But I want my Vitamin D!

We don’t believe in lying out in the sun for extended periods of time to get vitamin D.  It is possible to get adequate vitamin D from outdoor summer sun in Modesto in only 15 minutes or less daily.  This time varies with the season, our latitude on earth, and our skin tone.  If prevention of premature photoaging is your goal, we would recommend continued photo-protection of your face while capturing the sun’s rays on other parts.

Final Thoughts

Keep in mind that even the best medical grade sunscreens applied properly will only offer partial protection from the sun.  Our recommendation to reduce the effects of facial photoaging is to apply daily, a nickel to quarter sized dollop of a sunblock with zinc oxide 3% or more with an SPF of 30 or more.  Use hats and sunglasses in conjunction to sunscreens.  Sunlight bounces off the ground and walls of buildings, and thus hats and sunglasses alone are usually not enough.  And if considering a hybrid physical/chemical sunscreen, consider one without the chemical oxybenzone which might cause hormone disruption.  Try to get a zinc and/or titanium sunblock which feels and looks right to you (without nanoparticles) so that you will use it often and consider reapplication every 2 hours.  Also consider using sunscreen on your neck and hands.  Because UVA penetrates easily through clouds and glass, use sunscreen every day, even when it's cloudy or even if you plan to stay indoors.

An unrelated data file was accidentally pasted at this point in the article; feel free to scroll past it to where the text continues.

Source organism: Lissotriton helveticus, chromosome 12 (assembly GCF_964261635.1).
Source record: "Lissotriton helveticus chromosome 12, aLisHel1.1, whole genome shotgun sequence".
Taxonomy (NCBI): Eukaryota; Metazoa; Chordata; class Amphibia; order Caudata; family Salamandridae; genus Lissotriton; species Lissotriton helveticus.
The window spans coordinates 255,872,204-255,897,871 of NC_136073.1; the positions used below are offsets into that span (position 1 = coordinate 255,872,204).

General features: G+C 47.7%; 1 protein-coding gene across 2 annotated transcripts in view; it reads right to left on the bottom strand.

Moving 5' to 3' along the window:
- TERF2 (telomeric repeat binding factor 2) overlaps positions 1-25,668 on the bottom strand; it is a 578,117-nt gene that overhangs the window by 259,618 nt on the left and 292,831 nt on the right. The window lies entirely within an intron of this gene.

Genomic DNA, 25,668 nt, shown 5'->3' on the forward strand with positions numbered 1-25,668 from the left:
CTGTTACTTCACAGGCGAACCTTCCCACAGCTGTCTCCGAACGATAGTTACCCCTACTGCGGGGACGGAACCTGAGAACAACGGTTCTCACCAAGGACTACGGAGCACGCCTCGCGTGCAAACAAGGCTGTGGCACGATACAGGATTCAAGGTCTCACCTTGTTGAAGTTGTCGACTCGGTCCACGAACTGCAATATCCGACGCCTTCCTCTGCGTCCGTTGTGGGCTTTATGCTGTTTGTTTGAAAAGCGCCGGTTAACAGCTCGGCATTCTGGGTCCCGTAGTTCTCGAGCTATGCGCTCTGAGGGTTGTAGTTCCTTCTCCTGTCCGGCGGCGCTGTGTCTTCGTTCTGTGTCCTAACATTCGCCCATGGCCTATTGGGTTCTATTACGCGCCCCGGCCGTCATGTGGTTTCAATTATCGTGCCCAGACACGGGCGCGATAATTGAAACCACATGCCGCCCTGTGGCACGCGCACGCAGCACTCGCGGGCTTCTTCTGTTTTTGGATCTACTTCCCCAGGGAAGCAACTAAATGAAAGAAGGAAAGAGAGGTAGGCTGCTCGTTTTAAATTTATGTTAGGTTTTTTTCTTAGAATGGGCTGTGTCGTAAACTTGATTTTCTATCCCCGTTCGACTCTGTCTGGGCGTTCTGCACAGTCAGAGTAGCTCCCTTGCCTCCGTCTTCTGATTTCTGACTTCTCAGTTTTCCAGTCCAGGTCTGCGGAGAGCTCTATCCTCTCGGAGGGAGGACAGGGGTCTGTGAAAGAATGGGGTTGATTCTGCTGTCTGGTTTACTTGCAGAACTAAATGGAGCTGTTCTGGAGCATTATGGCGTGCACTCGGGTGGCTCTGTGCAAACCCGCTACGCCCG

Sunscreening agents approved by the US FDA or other agencies



UVA: 400–315 nm • UVB: 315–290 nm • chemical agents unless otherwise noted



UVA filters